New Government Planner to help thousands of disabled university students into work

Hundreds of thousands of disabled university and higher education students are set to benefit from a new Government planner to help ease their transition into work

  • New Adjustment Planner to be rolled out to all universities and higher education colleges across UK
  • The planner collects key information about a student’s adjustment needs which can be easily shared with prospective employers
  • Trial results show disabled students using the planner are more confident entering employment

Hundreds of thousands of disabled university and higher education students are set to benefit from a new Government planner to help ease their transition into work. 

Following a successful pilot at several top universities, the Department for Work and Pensions’ (DWP) Adjustment Planner will be rolled out to all students in higher education in time for the next academic year.

Minister for Disabled People, Health and Work, Tom Pursglove MP, said: 

“Searching for a job post-university as a disabled student can be stressful but our new Adjustment Planner has been proven to make that process easier, helping more disabled people to start, stay and succeed in work. 

“I am delighted this is now being rolled out to higher education institutions across the UK, removing barriers to employment and helping more disabled people reach their full potential.” 

Minister for Skills, Apprenticeships and Higher Education Robert Halfon said:

“Ensuring that people with disabilities have access to the same opportunities to climb the ladder of opportunity is crucial if we are to build a world-class skills nation that benefits everyone.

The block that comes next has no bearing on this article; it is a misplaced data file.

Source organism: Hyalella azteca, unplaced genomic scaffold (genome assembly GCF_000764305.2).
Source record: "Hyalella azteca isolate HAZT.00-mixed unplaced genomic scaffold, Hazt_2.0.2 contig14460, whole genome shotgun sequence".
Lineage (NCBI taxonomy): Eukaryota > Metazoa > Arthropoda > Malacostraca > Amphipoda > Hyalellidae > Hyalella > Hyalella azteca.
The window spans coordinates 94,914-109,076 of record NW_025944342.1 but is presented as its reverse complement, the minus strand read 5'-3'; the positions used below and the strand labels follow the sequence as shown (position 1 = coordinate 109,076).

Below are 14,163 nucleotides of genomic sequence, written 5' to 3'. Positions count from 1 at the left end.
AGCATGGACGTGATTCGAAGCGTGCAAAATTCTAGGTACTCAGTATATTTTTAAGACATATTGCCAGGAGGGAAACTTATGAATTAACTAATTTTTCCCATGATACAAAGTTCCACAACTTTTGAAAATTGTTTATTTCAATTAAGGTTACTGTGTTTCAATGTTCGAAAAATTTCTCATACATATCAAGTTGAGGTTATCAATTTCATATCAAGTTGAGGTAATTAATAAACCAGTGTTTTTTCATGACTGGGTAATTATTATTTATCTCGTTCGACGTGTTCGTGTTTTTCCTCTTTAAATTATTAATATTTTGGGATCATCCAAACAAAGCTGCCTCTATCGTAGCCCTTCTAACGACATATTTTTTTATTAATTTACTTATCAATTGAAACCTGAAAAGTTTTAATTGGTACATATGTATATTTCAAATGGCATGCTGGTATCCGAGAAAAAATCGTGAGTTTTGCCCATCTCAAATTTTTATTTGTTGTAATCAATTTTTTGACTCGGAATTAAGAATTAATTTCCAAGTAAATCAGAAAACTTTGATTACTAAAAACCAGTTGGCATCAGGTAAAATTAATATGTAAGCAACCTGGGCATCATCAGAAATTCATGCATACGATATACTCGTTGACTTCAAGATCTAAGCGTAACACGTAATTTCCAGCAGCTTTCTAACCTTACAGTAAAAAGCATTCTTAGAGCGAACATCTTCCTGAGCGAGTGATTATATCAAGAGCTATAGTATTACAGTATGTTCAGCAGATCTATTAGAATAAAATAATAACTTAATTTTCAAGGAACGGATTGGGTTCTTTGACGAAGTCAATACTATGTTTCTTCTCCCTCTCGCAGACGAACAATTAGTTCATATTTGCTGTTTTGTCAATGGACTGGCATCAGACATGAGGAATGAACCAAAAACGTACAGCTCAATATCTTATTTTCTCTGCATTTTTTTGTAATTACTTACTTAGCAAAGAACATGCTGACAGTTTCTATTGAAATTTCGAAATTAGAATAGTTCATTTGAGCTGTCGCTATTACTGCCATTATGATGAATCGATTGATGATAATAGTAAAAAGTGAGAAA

“As a longstanding champion of social justice, I am delighted that disabled people will now be able to access Adjustment Passports across all higher education institutions. No matter what region or sector, disabled people can feel confident and secure they will be supported both during their studies and when they enter the workplace.”

The voluntary planner will collate the relevant needs of students which can then be simply passed on to employers – negating the need for repeated assessments and conversations for adjustments such as specific desks and chairs, assistive software or arranging travel to the workplace. 

The planner will also reduce the need for an Access to Work assessment and enable all students exiting higher education to benefit from the scheme faster. This will ensure disabled people have the equipment they need to work effectively.

The planner also contains helpful advice on what types of funding and government support is available to help employers unlock the potential of millions of disabled people across the UK. 

Professor Deborah Johnston, Deputy Vice-Chancellor at London South Bank University (LSBU), said: 

“Making the transition from education to the workplace is never easy and for students with a disability it can be even more difficult. Conversations around disability can often be misunderstood by employers and those with a disability can felt frustrated by the system they face which can act as a barrier to employment.  

“The Adjustments Planner pilot scheme has overwhelmingly shown that disabled students feel more confident that their needs will be understood and met by their new employers with the planner in place.  The new Adjustments Planner goes a long way to improving the transition from education to the workplace and ensures those with a disability are given the correct support they need.” 

The scheme was initially piloted at the University of Wolverhampton, Manchester Metropolitan University and King’s College London. Surveys of disabled students at these sites later showed overwhelmingly positive feedback from students and staff.

Universities Disabilities Access Ambassador, Geoff Layer, said: “I welcome this initiative as it is a key step forward in enhancing the graduate employment opportunities for disabled students.  

“The research that was undertaken by the Disabled Student Commission clearly highlighted the need for such interventions to secure greater inclusivity in the workplace.”

Department for Work and Pensions